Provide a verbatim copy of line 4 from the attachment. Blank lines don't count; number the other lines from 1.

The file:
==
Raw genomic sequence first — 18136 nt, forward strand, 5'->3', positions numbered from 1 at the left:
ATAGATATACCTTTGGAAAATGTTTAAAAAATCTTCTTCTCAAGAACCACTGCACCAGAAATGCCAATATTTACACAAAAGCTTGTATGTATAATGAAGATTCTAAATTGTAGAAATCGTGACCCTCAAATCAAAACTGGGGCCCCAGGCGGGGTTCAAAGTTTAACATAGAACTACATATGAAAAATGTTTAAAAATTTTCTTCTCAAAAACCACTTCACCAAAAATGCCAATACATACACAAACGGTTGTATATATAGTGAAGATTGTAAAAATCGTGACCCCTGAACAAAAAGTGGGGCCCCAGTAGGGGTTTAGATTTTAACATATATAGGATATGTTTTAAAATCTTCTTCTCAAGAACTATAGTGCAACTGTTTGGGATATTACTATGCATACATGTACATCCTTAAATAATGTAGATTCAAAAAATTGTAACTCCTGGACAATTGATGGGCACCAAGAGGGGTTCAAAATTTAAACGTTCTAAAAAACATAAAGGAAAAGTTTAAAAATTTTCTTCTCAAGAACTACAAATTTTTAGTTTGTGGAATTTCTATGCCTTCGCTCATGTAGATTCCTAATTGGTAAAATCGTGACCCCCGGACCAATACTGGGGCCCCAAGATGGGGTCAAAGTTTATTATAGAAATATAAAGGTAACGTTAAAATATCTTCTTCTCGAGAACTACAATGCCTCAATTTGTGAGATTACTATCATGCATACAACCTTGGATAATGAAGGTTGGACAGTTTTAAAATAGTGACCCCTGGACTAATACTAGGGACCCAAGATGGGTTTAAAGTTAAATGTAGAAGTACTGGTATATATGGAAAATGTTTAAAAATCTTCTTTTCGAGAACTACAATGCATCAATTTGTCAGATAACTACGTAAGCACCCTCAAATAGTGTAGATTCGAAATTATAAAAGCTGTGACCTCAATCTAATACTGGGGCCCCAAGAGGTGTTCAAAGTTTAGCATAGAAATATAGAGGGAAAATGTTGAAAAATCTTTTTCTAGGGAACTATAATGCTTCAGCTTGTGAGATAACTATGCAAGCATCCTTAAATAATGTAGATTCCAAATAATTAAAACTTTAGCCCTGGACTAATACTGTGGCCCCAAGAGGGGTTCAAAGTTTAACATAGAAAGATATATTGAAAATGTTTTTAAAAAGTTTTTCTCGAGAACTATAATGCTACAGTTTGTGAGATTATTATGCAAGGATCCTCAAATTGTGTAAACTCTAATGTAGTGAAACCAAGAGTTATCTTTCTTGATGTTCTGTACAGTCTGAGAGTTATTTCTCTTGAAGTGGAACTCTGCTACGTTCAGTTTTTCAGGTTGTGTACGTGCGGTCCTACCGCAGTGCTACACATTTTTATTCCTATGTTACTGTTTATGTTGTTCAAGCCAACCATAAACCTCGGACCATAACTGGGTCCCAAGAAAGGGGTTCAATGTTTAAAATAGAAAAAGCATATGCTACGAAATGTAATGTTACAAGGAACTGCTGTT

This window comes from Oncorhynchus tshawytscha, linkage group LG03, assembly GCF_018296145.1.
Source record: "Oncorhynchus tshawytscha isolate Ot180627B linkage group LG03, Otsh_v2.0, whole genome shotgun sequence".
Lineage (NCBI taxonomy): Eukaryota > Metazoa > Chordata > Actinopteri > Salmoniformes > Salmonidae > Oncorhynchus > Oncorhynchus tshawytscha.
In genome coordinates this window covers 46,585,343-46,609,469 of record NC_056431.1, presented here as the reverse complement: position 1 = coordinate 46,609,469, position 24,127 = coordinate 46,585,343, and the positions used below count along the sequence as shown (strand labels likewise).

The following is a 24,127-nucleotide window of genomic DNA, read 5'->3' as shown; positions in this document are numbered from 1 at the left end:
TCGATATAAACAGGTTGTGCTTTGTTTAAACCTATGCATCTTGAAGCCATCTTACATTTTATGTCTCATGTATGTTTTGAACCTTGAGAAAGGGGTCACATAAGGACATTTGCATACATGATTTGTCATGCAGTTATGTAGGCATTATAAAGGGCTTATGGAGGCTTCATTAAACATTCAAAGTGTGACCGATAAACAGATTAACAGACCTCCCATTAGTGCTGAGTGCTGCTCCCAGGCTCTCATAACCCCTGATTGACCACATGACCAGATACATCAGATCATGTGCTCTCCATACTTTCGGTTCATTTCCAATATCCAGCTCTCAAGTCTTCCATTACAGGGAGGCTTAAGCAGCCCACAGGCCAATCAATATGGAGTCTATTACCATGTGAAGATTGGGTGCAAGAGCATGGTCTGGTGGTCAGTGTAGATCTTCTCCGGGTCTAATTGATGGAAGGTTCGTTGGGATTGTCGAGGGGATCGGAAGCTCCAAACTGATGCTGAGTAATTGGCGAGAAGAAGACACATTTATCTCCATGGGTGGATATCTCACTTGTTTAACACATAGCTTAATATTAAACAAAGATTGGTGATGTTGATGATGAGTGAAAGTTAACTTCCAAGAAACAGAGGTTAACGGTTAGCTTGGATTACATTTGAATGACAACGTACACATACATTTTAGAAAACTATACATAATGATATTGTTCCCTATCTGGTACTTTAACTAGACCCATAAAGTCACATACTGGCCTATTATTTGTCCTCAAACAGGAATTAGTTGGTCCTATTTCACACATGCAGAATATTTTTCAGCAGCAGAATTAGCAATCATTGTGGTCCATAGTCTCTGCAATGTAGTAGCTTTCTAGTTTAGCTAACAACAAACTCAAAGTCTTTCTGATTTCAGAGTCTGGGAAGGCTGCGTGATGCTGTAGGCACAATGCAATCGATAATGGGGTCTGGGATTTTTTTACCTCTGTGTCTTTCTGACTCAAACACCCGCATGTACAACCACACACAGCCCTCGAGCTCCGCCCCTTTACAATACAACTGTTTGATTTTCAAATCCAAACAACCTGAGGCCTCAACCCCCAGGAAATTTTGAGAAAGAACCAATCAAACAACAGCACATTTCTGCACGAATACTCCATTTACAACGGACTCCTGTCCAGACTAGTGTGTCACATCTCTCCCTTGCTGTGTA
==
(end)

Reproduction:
Source record: "Oncorhynchus tshawytscha isolate Ot180627B linkage group LG03, Otsh_v2.0, whole genome shotgun sequence".